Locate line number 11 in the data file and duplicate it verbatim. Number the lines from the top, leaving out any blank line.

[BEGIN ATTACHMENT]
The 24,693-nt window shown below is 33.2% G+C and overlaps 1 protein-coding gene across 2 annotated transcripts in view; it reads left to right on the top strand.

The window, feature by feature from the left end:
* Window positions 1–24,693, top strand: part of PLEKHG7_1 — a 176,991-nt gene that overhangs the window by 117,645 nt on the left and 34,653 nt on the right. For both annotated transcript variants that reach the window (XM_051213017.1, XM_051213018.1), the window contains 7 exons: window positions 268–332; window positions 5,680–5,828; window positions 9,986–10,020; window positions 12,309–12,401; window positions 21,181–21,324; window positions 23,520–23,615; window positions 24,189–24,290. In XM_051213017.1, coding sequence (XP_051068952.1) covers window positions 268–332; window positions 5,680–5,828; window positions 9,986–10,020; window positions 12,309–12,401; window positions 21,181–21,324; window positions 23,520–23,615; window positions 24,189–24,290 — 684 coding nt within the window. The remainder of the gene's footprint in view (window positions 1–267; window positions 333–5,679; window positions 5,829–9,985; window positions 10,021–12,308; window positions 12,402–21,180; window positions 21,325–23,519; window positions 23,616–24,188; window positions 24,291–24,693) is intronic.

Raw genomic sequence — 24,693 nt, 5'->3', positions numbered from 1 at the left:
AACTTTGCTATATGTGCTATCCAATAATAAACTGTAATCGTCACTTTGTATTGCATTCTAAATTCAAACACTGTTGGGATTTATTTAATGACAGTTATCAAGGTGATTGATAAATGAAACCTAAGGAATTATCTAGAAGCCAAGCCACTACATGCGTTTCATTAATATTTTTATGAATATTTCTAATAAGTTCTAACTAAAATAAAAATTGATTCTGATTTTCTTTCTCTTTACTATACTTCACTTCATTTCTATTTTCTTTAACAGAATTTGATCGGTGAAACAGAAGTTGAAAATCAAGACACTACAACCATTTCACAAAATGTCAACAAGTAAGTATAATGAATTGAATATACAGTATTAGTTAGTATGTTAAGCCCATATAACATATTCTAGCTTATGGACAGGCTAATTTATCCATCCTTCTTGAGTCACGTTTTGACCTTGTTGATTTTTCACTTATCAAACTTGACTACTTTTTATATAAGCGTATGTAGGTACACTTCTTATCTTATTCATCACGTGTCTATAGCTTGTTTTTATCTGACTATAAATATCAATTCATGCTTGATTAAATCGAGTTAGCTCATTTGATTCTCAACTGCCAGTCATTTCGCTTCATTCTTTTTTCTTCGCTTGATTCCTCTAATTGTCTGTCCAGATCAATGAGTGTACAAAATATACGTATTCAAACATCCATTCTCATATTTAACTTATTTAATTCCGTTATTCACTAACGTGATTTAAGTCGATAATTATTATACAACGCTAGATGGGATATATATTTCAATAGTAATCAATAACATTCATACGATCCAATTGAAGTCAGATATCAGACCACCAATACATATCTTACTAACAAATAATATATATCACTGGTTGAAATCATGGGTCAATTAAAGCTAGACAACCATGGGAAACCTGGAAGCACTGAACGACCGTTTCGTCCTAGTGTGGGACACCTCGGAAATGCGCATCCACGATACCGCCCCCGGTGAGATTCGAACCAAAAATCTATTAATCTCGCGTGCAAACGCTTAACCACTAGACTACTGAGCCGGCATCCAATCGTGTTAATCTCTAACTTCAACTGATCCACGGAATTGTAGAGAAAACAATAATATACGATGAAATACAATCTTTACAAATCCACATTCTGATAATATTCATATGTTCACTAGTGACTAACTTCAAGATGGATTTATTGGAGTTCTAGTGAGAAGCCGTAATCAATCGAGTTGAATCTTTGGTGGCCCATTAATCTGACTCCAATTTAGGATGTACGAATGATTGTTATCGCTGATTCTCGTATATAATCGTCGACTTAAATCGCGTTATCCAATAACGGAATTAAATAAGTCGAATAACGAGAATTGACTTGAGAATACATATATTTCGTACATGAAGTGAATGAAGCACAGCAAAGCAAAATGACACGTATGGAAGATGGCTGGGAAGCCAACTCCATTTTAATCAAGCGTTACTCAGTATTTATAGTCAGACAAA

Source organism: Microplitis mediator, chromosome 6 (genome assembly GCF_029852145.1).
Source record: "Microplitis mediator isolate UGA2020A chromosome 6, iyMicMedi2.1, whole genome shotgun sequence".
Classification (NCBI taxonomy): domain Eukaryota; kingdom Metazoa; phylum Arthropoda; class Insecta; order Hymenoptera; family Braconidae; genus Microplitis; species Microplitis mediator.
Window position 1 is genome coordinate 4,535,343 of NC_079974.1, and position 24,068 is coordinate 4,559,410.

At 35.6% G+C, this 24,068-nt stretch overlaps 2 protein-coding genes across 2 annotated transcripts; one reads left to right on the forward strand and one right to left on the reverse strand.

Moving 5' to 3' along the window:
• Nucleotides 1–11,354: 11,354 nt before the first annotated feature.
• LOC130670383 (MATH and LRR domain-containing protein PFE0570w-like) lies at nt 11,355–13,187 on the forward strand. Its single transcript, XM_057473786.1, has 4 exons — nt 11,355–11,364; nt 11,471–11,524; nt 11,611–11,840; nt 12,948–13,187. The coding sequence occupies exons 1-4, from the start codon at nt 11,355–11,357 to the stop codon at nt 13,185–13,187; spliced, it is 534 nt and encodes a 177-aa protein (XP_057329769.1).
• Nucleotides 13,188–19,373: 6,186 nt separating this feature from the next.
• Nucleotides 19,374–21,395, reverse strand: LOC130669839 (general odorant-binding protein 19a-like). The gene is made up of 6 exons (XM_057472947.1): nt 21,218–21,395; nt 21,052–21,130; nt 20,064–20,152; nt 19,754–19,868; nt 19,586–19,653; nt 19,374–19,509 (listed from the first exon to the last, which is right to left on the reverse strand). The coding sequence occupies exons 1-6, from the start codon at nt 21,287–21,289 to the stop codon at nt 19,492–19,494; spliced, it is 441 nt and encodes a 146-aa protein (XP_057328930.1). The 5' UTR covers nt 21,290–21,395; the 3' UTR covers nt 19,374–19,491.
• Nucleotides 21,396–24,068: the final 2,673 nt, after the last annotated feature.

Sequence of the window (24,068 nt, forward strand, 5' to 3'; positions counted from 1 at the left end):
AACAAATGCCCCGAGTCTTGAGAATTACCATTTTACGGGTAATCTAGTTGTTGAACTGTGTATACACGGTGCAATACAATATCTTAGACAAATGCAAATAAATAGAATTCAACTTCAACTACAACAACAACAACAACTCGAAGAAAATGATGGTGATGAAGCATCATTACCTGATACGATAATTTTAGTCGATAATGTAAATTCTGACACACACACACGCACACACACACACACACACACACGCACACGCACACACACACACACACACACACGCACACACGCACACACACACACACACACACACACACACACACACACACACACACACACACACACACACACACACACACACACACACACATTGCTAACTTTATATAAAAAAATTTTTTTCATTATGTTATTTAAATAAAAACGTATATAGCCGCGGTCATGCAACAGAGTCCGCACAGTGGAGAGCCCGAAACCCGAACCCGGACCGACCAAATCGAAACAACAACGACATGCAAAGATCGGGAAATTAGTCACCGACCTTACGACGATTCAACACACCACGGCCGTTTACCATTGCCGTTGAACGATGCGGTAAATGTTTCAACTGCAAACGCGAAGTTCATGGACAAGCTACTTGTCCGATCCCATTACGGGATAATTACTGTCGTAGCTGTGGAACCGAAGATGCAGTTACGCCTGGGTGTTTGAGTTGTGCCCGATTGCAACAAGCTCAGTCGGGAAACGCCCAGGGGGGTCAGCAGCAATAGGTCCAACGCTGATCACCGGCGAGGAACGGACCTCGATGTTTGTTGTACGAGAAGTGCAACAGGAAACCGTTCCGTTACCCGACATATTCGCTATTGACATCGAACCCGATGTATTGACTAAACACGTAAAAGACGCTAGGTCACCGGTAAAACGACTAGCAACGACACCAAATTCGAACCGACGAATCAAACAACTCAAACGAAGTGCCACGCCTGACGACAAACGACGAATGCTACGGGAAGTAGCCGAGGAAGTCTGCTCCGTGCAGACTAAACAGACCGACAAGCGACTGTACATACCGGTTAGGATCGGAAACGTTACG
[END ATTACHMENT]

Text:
Moving 5' to 3' along the window: